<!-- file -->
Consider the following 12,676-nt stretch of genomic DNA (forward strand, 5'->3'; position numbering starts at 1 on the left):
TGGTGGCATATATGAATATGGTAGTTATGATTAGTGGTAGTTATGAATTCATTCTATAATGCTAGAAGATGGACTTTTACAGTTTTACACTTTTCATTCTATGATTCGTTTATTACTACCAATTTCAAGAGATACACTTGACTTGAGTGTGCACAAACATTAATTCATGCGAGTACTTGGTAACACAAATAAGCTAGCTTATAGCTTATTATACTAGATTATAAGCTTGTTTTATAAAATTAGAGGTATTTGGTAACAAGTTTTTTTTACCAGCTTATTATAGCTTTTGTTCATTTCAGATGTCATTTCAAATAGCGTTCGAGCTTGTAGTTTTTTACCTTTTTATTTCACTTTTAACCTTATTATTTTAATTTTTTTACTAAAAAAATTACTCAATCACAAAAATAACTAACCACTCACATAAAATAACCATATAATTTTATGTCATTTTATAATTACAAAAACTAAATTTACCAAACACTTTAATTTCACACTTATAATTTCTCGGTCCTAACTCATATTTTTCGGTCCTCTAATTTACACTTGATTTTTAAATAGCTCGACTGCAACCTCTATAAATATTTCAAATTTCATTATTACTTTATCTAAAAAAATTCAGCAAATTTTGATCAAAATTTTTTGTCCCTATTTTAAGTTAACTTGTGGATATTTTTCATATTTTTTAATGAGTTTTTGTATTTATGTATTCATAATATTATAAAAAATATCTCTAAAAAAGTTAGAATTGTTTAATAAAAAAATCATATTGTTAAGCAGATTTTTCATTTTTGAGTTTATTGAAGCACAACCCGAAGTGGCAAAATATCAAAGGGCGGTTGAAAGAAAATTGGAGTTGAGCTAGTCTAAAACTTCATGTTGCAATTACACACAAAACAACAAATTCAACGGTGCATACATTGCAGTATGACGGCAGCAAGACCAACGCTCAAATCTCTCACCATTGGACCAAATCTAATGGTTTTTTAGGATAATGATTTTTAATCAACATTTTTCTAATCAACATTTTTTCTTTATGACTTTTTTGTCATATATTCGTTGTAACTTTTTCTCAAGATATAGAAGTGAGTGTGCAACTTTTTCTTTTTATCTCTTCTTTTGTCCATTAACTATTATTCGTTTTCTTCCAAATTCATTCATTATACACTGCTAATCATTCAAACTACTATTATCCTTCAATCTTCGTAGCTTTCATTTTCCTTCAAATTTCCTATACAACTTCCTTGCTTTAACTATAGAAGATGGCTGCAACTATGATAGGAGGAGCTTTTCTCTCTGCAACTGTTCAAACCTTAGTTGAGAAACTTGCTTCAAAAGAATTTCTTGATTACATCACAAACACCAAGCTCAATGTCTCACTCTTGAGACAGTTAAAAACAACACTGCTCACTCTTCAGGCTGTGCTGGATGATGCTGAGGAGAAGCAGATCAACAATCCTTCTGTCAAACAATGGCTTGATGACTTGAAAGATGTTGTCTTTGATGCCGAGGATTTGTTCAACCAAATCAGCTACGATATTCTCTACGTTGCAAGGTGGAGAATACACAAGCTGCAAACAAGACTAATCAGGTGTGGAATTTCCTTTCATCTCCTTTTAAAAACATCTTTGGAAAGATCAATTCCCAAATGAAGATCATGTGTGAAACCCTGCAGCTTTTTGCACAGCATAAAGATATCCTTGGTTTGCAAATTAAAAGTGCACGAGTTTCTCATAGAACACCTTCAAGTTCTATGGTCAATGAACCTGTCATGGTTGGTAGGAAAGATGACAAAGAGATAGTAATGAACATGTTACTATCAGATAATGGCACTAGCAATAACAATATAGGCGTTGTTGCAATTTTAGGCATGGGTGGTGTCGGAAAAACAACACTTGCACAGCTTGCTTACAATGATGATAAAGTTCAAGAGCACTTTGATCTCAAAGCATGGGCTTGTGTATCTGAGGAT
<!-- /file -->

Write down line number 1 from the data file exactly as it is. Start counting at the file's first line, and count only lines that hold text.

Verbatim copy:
Consider the following 12,676-nt stretch of genomic DNA (forward strand, 5'->3'; position numbering starts at 1 on the left):